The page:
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Traumatic events such as death or divorce can cause a strained relationship between a grandparent and a grandchild. Sometimes, parents challenge visitation laws, claiming that grandparent visitation laws infringe on their constitutional right to raise their children. If one or both parents deny you access to your grandchildren, it is important to know how to restore your visitatioGrandparent-Visitation-300x207.jpgn rights. 

Restrictions on Visitation

State laws vary regarding the restrictions of grandparent visitation rights. Restrictive states only allow grandparents to seek visitation of the child if the parents are divorced, or if one parent has passed away. In these states, grandparents have no visitation rights if the family is intact or when a parent remarries and the new spouse adopts the child. Other states have more liberal grandparent visitation rights that allow grandparents to petition for visitation even if both parents are alive and married.

In order to prevent complications, communication between the grandparent and the parents should be open at all times. Family counseling is a viable option to sort out any disputes between family members. In some cases, parents realize later on that it might be best for the grandparent to have a part in their child's life. Mediation is one of the best options for both parties to come to an agreement in the best interest of everyone.

Petitioning the Court

It is best for your family to keep the dispute out of court, but a court battle may be unavoidable. In California, grandparents can ask the court for reasonable visitation rights. Building a strong and healthy relationship with your grandchild is important. When making a decision, the courts will take the relationship that the grandparent has with the grandchild into consideration. If the parents try to cut all lines of communication, document your attempts to reach your grandchild. These records may be helpful when meeting with an attorney.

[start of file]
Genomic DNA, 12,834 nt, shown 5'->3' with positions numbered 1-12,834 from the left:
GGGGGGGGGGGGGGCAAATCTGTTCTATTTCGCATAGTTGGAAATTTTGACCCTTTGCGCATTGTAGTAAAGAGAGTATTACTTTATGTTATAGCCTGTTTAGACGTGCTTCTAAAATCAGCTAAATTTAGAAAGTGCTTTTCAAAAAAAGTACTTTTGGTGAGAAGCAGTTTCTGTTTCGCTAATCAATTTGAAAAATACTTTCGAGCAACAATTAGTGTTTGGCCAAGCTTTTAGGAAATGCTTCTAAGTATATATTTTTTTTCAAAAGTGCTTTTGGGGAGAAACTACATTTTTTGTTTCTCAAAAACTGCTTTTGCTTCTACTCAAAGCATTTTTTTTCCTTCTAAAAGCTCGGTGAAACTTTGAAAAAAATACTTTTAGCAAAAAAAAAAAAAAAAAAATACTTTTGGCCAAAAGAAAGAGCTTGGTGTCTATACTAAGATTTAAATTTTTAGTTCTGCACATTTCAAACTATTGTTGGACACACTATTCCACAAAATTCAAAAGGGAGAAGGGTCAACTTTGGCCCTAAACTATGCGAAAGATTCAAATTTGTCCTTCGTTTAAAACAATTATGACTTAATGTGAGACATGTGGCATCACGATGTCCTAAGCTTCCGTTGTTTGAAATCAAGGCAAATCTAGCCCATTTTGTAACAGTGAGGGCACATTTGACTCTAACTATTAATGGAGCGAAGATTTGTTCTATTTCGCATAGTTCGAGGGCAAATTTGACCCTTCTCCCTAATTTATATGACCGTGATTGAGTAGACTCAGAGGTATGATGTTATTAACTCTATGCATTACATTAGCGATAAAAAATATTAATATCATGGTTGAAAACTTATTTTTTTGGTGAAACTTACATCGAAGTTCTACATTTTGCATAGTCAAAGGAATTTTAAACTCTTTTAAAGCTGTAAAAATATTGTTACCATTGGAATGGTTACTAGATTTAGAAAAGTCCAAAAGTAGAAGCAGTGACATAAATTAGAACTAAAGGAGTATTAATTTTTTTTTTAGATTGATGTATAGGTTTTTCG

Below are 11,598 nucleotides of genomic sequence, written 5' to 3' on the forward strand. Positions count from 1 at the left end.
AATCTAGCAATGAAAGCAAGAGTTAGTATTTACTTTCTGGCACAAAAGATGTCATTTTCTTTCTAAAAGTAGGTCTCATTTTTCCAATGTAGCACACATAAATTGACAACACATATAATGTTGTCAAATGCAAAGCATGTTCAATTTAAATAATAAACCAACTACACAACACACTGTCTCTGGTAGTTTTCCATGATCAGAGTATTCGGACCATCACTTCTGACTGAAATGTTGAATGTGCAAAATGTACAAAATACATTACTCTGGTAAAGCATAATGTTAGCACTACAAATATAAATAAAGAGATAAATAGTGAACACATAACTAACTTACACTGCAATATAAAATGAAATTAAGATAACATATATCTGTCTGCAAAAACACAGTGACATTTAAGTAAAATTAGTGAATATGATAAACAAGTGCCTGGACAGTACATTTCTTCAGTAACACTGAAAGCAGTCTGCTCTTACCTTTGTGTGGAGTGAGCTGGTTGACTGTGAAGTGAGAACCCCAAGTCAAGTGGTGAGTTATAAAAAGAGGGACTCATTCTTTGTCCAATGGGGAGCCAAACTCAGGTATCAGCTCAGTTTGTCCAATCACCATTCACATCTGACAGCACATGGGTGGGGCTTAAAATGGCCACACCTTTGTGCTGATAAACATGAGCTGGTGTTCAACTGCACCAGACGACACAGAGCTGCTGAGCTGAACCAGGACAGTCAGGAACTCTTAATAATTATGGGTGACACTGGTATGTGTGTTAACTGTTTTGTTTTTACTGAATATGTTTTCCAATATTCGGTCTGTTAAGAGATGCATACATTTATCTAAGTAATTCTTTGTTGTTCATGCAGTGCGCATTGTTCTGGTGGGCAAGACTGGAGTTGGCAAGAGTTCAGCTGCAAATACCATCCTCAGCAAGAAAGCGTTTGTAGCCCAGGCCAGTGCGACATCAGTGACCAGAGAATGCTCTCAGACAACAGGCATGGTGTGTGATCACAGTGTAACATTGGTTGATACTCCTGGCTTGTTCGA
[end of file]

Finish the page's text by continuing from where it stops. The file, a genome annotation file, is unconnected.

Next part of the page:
A grandparent who wants rights to visit their grandchildren can file a petition in court. Courts will make a decision on the petition based on what is best for the child. If there is already a family law case between the parents of the children, the grandparent may ask for visitation rights in the existing case. However, if there isn't an existing case, filing a petition from scratch may be an extensive process.

Establishing Visitation Rights

Generally, under California law, grandparents cannot file for visitation while the parents are alive and married. However, if the parents are living separately, or if one of the parents joins the grandparent's petition for visitation, exceptions can be made to that rule. If the child is not living with the parent, or if the grandchild has been adopted by a step parent, the grandparent can file for visitation as well. However, if a petition was filed under one of the conditions previously mentioned, but the issues are later resolved, parents may ask the court to end the grandparent's vitiation rights.

In order to establish visitation rights, the grandparent must submit proof that there was a good relationship between the grandparent and child. Some states require proof that denying visitation rights would cause "real and significant harm" to the grandchild. If you are a grandparent that is raising your grandchildren because their parents are unable to or are absent, it is possible to file for custody of the children. This is called establishing guardianship which is a separate court process.

Grandparents rarely have legal right to visitation of a grandchild even if they have a close relationship. If the relationship between the grandparents and child has "engendered a bond", meaning that visitation is in the best interest of the grandchild, the grandparent may have a good chance of obtaining visitation rights.

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